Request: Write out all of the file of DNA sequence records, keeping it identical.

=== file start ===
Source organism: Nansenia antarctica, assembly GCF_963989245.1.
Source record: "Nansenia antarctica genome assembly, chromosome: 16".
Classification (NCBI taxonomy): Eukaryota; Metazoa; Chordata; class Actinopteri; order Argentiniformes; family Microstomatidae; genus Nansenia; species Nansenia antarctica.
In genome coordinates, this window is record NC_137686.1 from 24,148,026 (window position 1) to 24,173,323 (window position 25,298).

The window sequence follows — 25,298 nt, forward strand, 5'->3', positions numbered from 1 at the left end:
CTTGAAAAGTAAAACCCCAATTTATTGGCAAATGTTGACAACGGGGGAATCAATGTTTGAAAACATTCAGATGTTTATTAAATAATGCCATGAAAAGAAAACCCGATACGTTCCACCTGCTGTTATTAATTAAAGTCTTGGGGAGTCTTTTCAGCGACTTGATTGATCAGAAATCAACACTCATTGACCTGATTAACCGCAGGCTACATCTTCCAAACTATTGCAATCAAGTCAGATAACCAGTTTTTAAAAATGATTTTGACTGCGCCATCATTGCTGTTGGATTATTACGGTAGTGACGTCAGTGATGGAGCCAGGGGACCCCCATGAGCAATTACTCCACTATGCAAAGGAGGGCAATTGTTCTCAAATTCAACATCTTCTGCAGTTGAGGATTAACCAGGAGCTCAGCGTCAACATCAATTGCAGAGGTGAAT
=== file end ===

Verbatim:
Source organism: Nansenia antarctica, assembly GCF_963989245.1.
Source record: "Nansenia antarctica genome assembly, chromosome: 16".
Classification (NCBI taxonomy): Eukaryota; Metazoa; Chordata; class Actinopteri; order Argentiniformes; family Microstomatidae; genus Nansenia; species Nansenia antarctica.
In genome coordinates, this window is record NC_137686.1 from 24,148,026 (window position 1) to 24,173,323 (window position 25,298).

The window sequence follows — 25,298 nt, forward strand, 5'->3', positions numbered from 1 at the left end:
CTTGAAAAGTAAAACCCCAATTTATTGGCAAATGTTGACAACGGGGGAATCAATGTTTGAAAACATTCAGATGTTTATTAAATAATGCCATGAAAAGAAAACCCGATACGTTCCACCTGCTGTTATTAATTAAAGTCTTGGGGAGTCTTTTCAGCGACTTGATTGATCAGAAATCAACACTCATTGACCTGATTAACCGCAGGCTACATCTTCCAAACTATTGCAATCAAGTCAGATAACCAGTTTTTAAAAATGATTTTGACTGCGCCATCATTGCTGTTGGATTATTACGGTAGTGACGTCAGTGATGGAGCCAGGGGACCCCCATGAGCAATTACTCCACTATGCAAAGGAGGGCAATTGTTCTCAAATTCAACATCTTCTGCAGTTGAGGATTAACCAGGAGCTCAGCGTCAACATCAATTGCAGAGGTGAAT